Figure 5.3: Reduction rules of the λ?σw -calculus ? (BetaNil) (BetaCons) (MuTilde) (MuTildeConcat) (AppApp) (ConcatNil) (ConcatCons) (ConcatAssoc) (SubVarNil) (SubVarCons) (SubApp) (SubSubTerm) (SubNil) (SubCons) (SubSubContext) (SubConcat) (CompNil) (CompCons) (CompShift) (CompAssoc) (λt) [ s ] {?} (λt) [ s ] {t · e} t {(?t ) [ s ]} ? t {(?t ) [ s ] @ e} ? t {e} {e } ?@e (t · e) @ e (e @ e ) @ e ? {?} [ t · s ] ? {e} [ t · s ] t {e} [ s ] t[s][s ] ?[s] (t · e) [ s ] e[s][s ] (e @ e ) [ s ] id ? s (t · s) ? s ↑ ? (t · s) (s ? s ) ? s → → → → → → → → → → → → → → → → → → → → (λt) [ s ] t [ t · s ] {e} t [t · s] t [ t · s ] {e} t {e @ e } e t · (e @ e ) e @ (e @ e ) t t {e [ t · s ]} t [ s ] {e [ s ]} t[s ? s ] ? t[s] · e[s] e[s ? s ] e[s] @ e [s] s t[s ] · (s ? s ) s s ? (s ? s )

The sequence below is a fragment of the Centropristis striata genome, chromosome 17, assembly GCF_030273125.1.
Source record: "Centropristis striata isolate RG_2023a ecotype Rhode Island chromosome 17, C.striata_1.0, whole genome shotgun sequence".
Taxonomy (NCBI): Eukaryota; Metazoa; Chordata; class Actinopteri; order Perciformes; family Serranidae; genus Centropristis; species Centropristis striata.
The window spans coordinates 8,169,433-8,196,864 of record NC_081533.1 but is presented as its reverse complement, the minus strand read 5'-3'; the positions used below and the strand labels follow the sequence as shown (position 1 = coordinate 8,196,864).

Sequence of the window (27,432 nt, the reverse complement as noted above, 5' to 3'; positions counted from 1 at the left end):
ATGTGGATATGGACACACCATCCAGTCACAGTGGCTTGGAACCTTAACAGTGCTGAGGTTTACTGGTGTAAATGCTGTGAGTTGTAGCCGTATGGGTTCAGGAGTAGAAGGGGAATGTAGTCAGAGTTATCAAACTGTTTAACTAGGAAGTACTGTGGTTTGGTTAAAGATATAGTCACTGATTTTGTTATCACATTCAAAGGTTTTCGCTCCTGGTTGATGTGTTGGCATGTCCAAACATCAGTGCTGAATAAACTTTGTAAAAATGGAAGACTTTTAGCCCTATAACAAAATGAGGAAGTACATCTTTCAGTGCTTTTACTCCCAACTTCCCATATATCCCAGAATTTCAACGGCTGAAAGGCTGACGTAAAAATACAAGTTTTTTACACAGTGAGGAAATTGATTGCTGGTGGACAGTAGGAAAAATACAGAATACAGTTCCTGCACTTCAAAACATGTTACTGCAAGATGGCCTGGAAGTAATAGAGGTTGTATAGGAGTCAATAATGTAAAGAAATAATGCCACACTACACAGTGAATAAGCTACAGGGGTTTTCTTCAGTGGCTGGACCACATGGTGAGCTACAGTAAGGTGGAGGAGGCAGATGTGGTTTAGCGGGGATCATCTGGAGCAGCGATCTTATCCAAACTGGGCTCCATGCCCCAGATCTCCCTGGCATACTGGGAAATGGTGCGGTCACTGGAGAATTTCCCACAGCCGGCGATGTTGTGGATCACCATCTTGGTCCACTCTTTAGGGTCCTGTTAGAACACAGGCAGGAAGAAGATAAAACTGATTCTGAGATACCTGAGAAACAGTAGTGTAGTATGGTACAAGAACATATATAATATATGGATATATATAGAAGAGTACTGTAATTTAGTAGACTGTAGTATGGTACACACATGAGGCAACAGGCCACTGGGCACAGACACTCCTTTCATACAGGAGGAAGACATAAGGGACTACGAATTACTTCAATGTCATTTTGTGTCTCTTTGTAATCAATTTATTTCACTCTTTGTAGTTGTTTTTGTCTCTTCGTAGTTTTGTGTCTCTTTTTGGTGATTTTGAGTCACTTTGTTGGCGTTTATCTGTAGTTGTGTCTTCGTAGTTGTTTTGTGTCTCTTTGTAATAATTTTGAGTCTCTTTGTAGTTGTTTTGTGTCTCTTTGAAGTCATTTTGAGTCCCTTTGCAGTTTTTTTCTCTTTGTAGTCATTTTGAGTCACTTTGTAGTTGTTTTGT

43

These changes have a two-fold purpose. First, they allow a simpler presentation of the decompilation to the λ?σw -calculus. Second, these changes highlight ? the underlying similarity between the SECD and the ZINC machines.

5.2.1

De?nition

The machine code comprises ?ve instructions, divided here into two syntactic categories: Ct Ce ::= | ::= | | Acc(n); Ce Closure(Ct ); Ce Push; Ct Apply; Ce Return